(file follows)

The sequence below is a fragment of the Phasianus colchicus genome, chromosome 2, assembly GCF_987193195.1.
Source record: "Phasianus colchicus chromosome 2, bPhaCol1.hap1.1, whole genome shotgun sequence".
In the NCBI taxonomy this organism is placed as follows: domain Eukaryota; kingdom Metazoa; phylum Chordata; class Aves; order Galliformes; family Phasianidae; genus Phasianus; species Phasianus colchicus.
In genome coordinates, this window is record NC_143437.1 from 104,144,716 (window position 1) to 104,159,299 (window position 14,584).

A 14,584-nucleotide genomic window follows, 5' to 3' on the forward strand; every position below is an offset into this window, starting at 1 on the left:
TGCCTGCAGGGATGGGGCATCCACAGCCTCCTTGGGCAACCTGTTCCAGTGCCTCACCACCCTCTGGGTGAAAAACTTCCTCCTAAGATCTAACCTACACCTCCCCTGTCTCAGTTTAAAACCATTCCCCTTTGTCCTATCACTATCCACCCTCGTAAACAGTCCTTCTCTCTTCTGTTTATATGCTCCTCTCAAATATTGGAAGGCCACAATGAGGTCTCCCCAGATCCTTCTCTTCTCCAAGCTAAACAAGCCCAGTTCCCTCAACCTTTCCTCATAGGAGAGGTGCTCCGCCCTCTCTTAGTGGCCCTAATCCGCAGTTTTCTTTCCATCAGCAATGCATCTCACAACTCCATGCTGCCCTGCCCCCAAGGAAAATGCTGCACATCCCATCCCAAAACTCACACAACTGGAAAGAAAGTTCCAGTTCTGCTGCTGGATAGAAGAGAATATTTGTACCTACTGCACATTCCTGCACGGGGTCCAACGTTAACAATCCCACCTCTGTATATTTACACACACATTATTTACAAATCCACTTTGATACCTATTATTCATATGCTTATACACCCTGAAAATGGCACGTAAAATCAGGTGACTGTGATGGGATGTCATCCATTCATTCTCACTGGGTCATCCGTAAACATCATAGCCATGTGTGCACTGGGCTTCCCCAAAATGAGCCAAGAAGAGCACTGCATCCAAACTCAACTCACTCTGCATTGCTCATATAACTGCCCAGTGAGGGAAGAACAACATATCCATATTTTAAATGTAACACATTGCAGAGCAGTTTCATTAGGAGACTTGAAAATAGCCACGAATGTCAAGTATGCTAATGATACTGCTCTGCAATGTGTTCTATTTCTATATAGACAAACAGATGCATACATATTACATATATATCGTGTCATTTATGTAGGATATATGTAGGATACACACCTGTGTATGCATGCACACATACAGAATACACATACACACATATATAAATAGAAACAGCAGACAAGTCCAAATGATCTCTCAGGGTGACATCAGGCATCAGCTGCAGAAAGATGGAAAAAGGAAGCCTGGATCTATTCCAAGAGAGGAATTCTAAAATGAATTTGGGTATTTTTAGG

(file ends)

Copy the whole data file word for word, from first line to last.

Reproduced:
The sequence below is a fragment of the Phasianus colchicus genome, chromosome 2, assembly GCF_987193195.1.
Source record: "Phasianus colchicus chromosome 2, bPhaCol1.hap1.1, whole genome shotgun sequence".
In the NCBI taxonomy this organism is placed as follows: domain Eukaryota; kingdom Metazoa; phylum Chordata; class Aves; order Galliformes; family Phasianidae; genus Phasianus; species Phasianus colchicus.
In genome coordinates, this window is record NC_143437.1 from 104,144,716 (window position 1) to 104,159,299 (window position 14,584).

A 14,584-nucleotide genomic window follows, 5' to 3' on the forward strand; every position below is an offset into this window, starting at 1 on the left:
TGCCTGCAGGGATGGGGCATCCACAGCCTCCTTGGGCAACCTGTTCCAGTGCCTCACCACCCTCTGGGTGAAAAACTTCCTCCTAAGATCTAACCTACACCTCCCCTGTCTCAGTTTAAAACCATTCCCCTTTGTCCTATCACTATCCACCCTCGTAAACAGTCCTTCTCTCTTCTGTTTATATGCTCCTCTCAAATATTGGAAGGCCACAATGAGGTCTCCCCAGATCCTTCTCTTCTCCAAGCTAAACAAGCCCAGTTCCCTCAACCTTTCCTCATAGGAGAGGTGCTCCGCCCTCTCTTAGTGGCCCTAATCCGCAGTTTTCTTTCCATCAGCAATGCATCTCACAACTCCATGCTGCCCTGCCCCCAAGGAAAATGCTGCACATCCCATCCCAAAACTCACACAACTGGAAAGAAAGTTCCAGTTCTGCTGCTGGATAGAAGAGAATATTTGTACCTACTGCACATTCCTGCACGGGGTCCAACGTTAACAATCCCACCTCTGTATATTTACACACACATTATTTACAAATCCACTTTGATACCTATTATTCATATGCTTATACACCCTGAAAATGGCACGTAAAATCAGGTGACTGTGATGGGATGTCATCCATTCATTCTCACTGGGTCATCCGTAAACATCATAGCCATGTGTGCACTGGGCTTCCCCAAAATGAGCCAAGAAGAGCACTGCATCCAAACTCAACTCACTCTGCATTGCTCATATAACTGCCCAGTGAGGGAAGAACAACATATCCATATTTTAAATGTAACACATTGCAGAGCAGTTTCATTAGGAGACTTGAAAATAGCCACGAATGTCAAGTATGCTAATGATACTGCTCTGCAATGTGTTCTATTTCTATATAGACAAACAGATGCATACATATTACATATATATCGTGTCATTTATGTAGGATATATGTAGGATACACACCTGTGTATGCATGCACACATACAGAATACACATACACACATATATAAATAGAAACAGCAGACAAGTCCAAATGATCTCTCAGGGTGACATCAGGCATCAGCTGCAGAAAGATGGAAAAAGGAAGCCTGGATCTATTCCAAGAGAGGAATTCTAAAATGAATTTGGGTATTTTTAGG